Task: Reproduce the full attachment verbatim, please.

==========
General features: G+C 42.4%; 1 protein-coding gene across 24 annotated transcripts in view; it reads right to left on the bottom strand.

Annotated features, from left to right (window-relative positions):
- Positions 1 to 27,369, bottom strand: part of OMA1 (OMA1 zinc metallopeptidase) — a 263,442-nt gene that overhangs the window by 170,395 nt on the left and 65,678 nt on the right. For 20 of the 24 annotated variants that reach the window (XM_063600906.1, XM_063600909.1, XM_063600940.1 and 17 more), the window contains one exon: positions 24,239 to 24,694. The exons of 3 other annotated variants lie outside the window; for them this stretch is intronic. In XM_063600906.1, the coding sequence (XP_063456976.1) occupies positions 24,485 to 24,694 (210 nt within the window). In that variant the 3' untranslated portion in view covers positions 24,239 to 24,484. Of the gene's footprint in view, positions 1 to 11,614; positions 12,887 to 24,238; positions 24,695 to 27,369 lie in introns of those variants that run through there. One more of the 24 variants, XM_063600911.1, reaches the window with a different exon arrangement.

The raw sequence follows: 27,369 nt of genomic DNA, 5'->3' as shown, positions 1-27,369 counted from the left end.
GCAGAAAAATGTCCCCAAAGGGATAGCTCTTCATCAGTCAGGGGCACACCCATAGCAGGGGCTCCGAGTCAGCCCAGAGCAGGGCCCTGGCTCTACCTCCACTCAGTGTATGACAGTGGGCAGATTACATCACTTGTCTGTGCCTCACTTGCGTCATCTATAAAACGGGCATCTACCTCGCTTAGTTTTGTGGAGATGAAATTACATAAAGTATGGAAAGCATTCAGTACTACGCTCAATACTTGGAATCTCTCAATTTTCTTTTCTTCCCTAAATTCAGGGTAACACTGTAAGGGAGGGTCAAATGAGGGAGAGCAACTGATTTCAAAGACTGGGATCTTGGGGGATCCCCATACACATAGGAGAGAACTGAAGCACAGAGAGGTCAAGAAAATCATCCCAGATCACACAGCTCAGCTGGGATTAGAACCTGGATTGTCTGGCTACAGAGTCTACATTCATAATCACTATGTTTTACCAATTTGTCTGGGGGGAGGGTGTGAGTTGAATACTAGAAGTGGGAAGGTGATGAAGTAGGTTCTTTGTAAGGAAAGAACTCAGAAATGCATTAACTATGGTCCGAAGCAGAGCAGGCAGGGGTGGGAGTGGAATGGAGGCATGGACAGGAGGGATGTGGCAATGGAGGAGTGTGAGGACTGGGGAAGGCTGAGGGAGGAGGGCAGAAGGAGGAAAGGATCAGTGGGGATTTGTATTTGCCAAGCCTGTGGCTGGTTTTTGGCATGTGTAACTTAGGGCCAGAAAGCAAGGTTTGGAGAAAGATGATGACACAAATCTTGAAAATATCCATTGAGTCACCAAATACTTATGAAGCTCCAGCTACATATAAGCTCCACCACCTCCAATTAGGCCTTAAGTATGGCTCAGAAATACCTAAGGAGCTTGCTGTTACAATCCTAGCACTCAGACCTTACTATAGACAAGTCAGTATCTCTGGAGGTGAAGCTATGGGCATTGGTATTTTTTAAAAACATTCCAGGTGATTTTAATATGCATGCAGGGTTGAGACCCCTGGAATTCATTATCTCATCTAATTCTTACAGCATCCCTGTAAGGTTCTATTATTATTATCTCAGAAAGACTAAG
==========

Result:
General features: G+C 42.4%; 1 protein-coding gene across 24 annotated transcripts in view; it reads right to left on the bottom strand.

Annotated features, from left to right (window-relative positions):
- Positions 1 to 27,369, bottom strand: part of OMA1 (OMA1 zinc metallopeptidase) — a 263,442-nt gene that overhangs the window by 170,395 nt on the left and 65,678 nt on the right. For 20 of the 24 annotated variants that reach the window (XM_063600906.1, XM_063600909.1, XM_063600940.1 and 17 more), the window contains one exon: positions 24,239 to 24,694. The exons of 3 other annotated variants lie outside the window; for them this stretch is intronic. In XM_063600906.1, the coding sequence (XP_063456976.1) occupies positions 24,485 to 24,694 (210 nt within the window). In that variant the 3' untranslated portion in view covers positions 24,239 to 24,484. Of the gene's footprint in view, positions 1 to 11,614; positions 12,887 to 24,238; positions 24,695 to 27,369 lie in introns of those variants that run through there. One more of the 24 variants, XM_063600911.1, reaches the window with a different exon arrangement.

The raw sequence follows: 27,369 nt of genomic DNA, 5'->3' as shown, positions 1-27,369 counted from the left end.
GCAGAAAAATGTCCCCAAAGGGATAGCTCTTCATCAGTCAGGGGCACACCCATAGCAGGGGCTCCGAGTCAGCCCAGAGCAGGGCCCTGGCTCTACCTCCACTCAGTGTATGACAGTGGGCAGATTACATCACTTGTCTGTGCCTCACTTGCGTCATCTATAAAACGGGCATCTACCTCGCTTAGTTTTGTGGAGATGAAATTACATAAAGTATGGAAAGCATTCAGTACTACGCTCAATACTTGGAATCTCTCAATTTTCTTTTCTTCCCTAAATTCAGGGTAACACTGTAAGGGAGGGTCAAATGAGGGAGAGCAACTGATTTCAAAGACTGGGATCTTGGGGGATCCCCATACACATAGGAGAGAACTGAAGCACAGAGAGGTCAAGAAAATCATCCCAGATCACACAGCTCAGCTGGGATTAGAACCTGGATTGTCTGGCTACAGAGTCTACATTCATAATCACTATGTTTTACCAATTTGTCTGGGGGGAGGGTGTGAGTTGAATACTAGAAGTGGGAAGGTGATGAAGTAGGTTCTTTGTAAGGAAAGAACTCAGAAATGCATTAACTATGGTCCGAAGCAGAGCAGGCAGGGGTGGGAGTGGAATGGAGGCATGGACAGGAGGGATGTGGCAATGGAGGAGTGTGAGGACTGGGGAAGGCTGAGGGAGGAGGGCAGAAGGAGGAAAGGATCAGTGGGGATTTGTATTTGCCAAGCCTGTGGCTGGTTTTTGGCATGTGTAACTTAGGGCCAGAAAGCAAGGTTTGGAGAAAGATGATGACACAAATCTTGAAAATATCCATTGAGTCACCAAATACTTATGAAGCTCCAGCTACATATAAGCTCCACCACCTCCAATTAGGCCTTAAGTATGGCTCAGAAATACCTAAGGAGCTTGCTGTTACAATCCTAGCACTCAGACCTTACTATAGACAAGTCAGTATCTCTGGAGGTGAAGCTATGGGCATTGGTATTTTTTAAAAACATTCCAGGTGATTTTAATATGCATGCAGGGTTGAGACCCCTGGAATTCATTATCTCATCTAATTCTTACAGCATCCCTGTAAGGTTCTATTATTATTATCTCAGAAAGACTAAG